Eating disorders are all in the mind.

Feministing had a wonderful piece about men’s body image concerns, particularly about John Prescott, the former deputy PM of Britain speaking out about his stress-induced bulimia. There was also mention of how 10% of eating disorders are suffered by men, aided by wonderful back-patting publications by buff lads like Men’s Health that help spread body dismorphia and turn stress into eating disorders by giving us davidean visions of manly musclitude to live up to/bow down in front of while they exhort us to lose weight. (admittedly, they do this by providing some advice about fitness and health, but they could probably do a lot better than they are)

The real spark here though is that Courtney points out that while eating disorders often involve perceptions of physical inadequacy, or simply insufficient care for oneself, the root cause is psychological, and even attaining a healthy weight doesn’t cure the disorder- hence why eatings disorders turn sinister and drive healthy girls to starve themselves. They’re not just doing it because they believe that thin is sexy- in fact, it can have nothing to do with moving towards a sexier ideal.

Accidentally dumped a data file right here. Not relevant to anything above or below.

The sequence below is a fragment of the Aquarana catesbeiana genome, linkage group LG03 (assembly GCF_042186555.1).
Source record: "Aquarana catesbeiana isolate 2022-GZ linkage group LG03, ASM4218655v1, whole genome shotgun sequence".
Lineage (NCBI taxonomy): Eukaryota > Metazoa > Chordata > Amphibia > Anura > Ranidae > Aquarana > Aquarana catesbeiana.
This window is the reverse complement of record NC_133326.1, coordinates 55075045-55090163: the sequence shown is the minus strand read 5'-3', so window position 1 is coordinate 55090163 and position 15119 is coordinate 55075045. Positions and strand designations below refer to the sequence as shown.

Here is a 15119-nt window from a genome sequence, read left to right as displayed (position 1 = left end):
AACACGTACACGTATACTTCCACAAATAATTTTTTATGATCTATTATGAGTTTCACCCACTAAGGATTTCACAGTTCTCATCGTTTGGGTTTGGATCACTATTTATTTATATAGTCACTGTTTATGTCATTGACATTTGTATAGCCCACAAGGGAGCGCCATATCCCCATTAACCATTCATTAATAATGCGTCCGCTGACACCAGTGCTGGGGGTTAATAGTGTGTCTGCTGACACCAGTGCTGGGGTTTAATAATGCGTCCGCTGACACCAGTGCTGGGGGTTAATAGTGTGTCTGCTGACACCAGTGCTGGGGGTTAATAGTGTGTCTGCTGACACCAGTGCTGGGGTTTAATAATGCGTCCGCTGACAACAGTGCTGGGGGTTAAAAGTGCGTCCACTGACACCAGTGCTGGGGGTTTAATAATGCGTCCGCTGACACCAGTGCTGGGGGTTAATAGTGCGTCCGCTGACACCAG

As someone who’s dropped into the cycle of skipping meals before, it can simply happen due to contempt for your own appearance, or a simple lack of awareness or concern for your own body and health, and is often deeply interrelated with depression, especially in men. There is no point in focusing on weight for someone with an eating disorder- in fact, it should be completely ignored in favour of building self-esteem and a concern with healthy habits. This sounds relatively easy, but some cases the language we use to describe healthy habits often involves attacking the self-esteem of people with eating disorders, as they’re often in denial about the fact that they are neglecting their own bodies. They simply don’t need to eat that much. They’re already full, they’ll tell themselves. They might begin to believe they really are healthy, or in serious cases that it’s attractive.

I know we don’t always take mental health seriously in New Zealand, but that sort of thing is very hard to unravel, and anyone who’s done it sucessfully deserves some respect for the fact. Big claps on the back to John Prescott for talking to the media about a difficult issue, even if he didn’t do it while in office.


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